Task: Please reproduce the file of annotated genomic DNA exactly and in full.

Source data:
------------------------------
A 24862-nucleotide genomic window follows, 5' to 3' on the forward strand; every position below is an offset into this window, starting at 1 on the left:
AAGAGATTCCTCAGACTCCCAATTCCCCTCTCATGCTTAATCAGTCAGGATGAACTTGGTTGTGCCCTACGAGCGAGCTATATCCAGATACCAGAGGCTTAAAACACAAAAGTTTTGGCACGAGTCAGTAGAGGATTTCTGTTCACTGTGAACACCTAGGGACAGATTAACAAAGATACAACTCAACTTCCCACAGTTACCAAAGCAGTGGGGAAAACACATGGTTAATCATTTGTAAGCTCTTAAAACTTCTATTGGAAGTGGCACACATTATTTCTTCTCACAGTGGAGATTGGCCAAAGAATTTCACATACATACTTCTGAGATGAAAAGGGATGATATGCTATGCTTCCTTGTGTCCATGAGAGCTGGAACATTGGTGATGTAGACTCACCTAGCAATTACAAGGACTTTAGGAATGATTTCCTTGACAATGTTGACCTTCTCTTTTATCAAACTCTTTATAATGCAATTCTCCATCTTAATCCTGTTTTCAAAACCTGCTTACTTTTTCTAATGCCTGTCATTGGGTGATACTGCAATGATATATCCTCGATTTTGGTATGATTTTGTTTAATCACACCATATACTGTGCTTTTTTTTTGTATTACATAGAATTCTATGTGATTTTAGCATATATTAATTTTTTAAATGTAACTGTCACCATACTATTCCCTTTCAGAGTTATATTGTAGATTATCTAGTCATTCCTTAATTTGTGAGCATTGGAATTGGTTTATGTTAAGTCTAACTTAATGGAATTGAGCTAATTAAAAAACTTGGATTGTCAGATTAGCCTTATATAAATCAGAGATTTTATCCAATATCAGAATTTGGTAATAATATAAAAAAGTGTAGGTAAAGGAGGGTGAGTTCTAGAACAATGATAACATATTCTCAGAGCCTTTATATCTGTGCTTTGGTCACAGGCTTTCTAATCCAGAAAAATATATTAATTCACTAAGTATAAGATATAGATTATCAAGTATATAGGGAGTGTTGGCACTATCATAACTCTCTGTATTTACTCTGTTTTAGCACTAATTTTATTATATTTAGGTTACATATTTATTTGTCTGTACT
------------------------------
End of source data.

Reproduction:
A 24862-nucleotide genomic window follows, 5' to 3' on the forward strand; every position below is an offset into this window, starting at 1 on the left:
AAGAGATTCCTCAGACTCCCAATTCCCCTCTCATGCTTAATCAGTCAGGATGAACTTGGTTGTGCCCTACGAGCGAGCTATATCCAGATACCAGAGGCTTAAAACACAAAAGTTTTGGCACGAGTCAGTAGAGGATTTCTGTTCACTGTGAACACCTAGGGACAGATTAACAAAGATACAACTCAACTTCCCACAGTTACCAAAGCAGTGGGGAAAACACATGGTTAATCATTTGTAAGCTCTTAAAACTTCTATTGGAAGTGGCACACATTATTTCTTCTCACAGTGGAGATTGGCCAAAGAATTTCACATACATACTTCTGAGATGAAAAGGGATGATATGCTATGCTTCCTTGTGTCCATGAGAGCTGGAACATTGGTGATGTAGACTCACCTAGCAATTACAAGGACTTTAGGAATGATTTCCTTGACAATGTTGACCTTCTCTTTTATCAAACTCTTTATAATGCAATTCTCCATCTTAATCCTGTTTTCAAAACCTGCTTACTTTTTCTAATGCCTGTCATTGGGTGATACTGCAATGATATATCCTCGATTTTGGTATGATTTTGTTTAATCACACCATATACTGTGCTTTTTTTTTGTATTACATAGAATTCTATGTGATTTTAGCATATATTAATTTTTTAAATGTAACTGTCACCATACTATTCCCTTTCAGAGTTATATTGTAGATTATCTAGTCATTCCTTAATTTGTGAGCATTGGAATTGGTTTATGTTAAGTCTAACTTAATGGAATTGAGCTAATTAAAAAACTTGGATTGTCAGATTAGCCTTATATAAATCAGAGATTTTATCCAATATCAGAATTTGGTAATAATATAAAAAAGTGTAGGTAAAGGAGGGTGAGTTCTAGAACAATGATAACATATTCTCAGAGCCTTTATATCTGTGCTTTGGTCACAGGCTTTCTAATCCAGAAAAATATATTAATTCACTAAGTATAAGATATAGATTATCAAGTATATAGGGAGTGTTGGCACTATCATAACTCTCTGTATTTACTCTGTTTTAGCACTAATTTTATTATATTTAGGTTACATATTTATTTGTCTGTACT